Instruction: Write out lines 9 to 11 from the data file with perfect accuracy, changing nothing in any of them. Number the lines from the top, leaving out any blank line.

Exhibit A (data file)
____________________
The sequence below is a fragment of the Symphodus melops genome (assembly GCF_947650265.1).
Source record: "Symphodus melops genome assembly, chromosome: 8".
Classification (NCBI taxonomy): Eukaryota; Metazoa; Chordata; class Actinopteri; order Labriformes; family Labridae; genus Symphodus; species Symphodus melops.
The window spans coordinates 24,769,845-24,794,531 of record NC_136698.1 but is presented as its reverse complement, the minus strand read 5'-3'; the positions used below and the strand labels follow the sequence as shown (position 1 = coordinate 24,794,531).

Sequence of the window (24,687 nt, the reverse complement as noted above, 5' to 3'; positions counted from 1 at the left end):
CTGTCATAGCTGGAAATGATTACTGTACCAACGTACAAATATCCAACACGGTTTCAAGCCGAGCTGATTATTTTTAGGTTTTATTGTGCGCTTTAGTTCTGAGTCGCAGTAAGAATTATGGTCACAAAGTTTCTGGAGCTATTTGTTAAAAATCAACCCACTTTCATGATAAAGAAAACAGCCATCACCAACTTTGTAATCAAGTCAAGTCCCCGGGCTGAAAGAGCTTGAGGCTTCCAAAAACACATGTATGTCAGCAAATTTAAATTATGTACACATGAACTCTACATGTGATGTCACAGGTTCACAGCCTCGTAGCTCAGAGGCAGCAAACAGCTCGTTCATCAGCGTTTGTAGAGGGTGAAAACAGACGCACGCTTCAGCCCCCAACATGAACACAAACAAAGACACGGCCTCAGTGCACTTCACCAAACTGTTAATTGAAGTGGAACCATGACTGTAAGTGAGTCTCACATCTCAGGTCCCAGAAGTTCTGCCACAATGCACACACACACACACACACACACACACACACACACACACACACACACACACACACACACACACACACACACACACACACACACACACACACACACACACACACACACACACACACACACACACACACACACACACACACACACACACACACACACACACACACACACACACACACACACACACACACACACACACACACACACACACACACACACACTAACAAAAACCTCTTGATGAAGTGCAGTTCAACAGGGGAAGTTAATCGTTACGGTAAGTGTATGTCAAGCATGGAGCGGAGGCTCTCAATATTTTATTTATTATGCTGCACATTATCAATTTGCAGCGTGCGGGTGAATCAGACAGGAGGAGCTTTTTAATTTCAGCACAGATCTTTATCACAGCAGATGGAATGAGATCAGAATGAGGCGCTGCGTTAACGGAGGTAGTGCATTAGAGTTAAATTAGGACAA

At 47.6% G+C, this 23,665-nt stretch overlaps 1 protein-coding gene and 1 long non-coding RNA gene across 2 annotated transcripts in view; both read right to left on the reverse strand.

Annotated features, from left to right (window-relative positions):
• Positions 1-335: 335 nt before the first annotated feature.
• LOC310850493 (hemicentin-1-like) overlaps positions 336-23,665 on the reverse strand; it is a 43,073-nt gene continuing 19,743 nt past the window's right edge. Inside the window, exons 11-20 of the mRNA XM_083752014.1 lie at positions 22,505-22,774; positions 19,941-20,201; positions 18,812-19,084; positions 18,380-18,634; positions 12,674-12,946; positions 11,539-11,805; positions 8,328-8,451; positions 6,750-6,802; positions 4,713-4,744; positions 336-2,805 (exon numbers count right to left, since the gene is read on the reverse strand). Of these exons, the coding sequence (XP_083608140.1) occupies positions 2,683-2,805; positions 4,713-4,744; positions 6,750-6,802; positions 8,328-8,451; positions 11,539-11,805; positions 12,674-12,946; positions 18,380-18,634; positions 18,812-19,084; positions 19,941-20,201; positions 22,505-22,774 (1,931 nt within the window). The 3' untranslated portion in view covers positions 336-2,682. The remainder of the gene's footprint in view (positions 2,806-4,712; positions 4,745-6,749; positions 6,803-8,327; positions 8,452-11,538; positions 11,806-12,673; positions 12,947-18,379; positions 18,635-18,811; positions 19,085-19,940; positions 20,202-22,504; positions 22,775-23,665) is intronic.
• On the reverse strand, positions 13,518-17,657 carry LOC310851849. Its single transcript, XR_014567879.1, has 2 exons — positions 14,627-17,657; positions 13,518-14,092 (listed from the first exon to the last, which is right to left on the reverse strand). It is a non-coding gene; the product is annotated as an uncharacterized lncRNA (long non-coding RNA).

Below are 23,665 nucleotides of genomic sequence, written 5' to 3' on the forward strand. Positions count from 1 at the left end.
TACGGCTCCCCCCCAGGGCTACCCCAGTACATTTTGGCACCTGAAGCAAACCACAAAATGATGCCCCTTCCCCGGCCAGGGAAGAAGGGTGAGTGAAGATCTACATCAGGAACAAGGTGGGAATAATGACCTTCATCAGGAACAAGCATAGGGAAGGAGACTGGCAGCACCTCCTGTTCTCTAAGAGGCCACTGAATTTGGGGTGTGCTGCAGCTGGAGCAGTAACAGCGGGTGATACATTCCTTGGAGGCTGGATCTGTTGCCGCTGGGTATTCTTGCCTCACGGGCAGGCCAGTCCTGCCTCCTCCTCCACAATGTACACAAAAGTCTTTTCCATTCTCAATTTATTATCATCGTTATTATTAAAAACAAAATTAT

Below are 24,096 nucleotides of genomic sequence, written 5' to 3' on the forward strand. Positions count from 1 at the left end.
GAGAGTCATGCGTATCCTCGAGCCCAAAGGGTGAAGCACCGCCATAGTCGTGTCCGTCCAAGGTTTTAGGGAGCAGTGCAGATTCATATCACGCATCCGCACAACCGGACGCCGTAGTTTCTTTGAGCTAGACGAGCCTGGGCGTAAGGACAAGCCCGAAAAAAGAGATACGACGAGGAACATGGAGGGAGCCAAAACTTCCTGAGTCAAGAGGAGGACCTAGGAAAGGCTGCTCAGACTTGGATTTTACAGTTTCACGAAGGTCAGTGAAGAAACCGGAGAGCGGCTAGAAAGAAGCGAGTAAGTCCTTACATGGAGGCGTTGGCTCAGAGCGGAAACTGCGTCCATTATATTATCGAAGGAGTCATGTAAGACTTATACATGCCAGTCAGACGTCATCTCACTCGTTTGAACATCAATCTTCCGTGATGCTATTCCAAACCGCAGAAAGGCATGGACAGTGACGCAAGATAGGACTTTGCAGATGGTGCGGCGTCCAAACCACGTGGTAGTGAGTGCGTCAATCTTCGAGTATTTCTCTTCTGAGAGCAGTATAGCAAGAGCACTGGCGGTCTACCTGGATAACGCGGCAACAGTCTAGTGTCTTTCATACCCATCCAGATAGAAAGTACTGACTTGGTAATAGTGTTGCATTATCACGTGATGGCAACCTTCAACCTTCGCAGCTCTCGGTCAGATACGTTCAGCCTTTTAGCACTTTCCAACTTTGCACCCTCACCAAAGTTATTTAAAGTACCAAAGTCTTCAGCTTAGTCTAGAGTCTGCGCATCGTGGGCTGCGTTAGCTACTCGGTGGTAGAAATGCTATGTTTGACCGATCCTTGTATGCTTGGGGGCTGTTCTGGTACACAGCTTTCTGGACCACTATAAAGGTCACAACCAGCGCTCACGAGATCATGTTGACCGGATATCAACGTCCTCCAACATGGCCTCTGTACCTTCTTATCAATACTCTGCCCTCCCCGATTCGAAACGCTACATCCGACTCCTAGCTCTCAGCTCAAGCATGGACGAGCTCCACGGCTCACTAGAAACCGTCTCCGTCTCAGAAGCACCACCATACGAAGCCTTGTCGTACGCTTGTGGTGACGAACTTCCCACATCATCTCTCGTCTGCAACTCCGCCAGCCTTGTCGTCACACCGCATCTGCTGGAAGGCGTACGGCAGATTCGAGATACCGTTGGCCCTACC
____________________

• Positions 1-335: 335 nt before the first annotated feature.
• LOC310850493 (hemicentin-1-like) overlaps positions 336-23,665 on the reverse strand; it is a 43,073-nt gene continuing 19,743 nt past the window's right edge. Inside the window, exons 11-20 of the mRNA XM_083752014.1 lie at positions 22,505-22,774; positions 19,941-20,201; positions 18,812-19,084; positions 18,380-18,634; positions 12,674-12,946; positions 11,539-11,805; positions 8,328-8,451; positions 6,750-6,802; positions 4,713-4,744; positions 336-2,805 (exon numbers count right to left, since the gene is read on the reverse strand). Of these exons, the coding sequence (XP_083608140.1) occupies positions 2,683-2,805; positions 4,713-4,744; positions 6,750-6,802; positions 8,328-8,451; positions 11,539-11,805; positions 12,674-12,946; positions 18,380-18,634; positions 18,812-19,084; positions 19,941-20,201; positions 22,505-22,774 (1,931 nt within the window). The 3' untranslated portion in view covers positions 336-2,682. The remainder of the gene's footprint in view (positions 2,806-4,712; positions 4,745-6,749; positions 6,803-8,327; positions 8,452-11,538; positions 11,806-12,673; positions 12,947-18,379; positions 18,635-18,811; positions 19,085-19,940; positions 20,202-22,504; positions 22,775-23,665) is intronic.
• On the reverse strand, positions 13,518-17,657 carry LOC310851849. Its single transcript, XR_014567879.1, has 2 exons — positions 14,627-17,657; positions 13,518-14,092 (listed from the first exon to the last, which is right to left on the reverse strand). It is a non-coding gene; the product is annotated as an uncharacterized lncRNA (long non-coding RNA).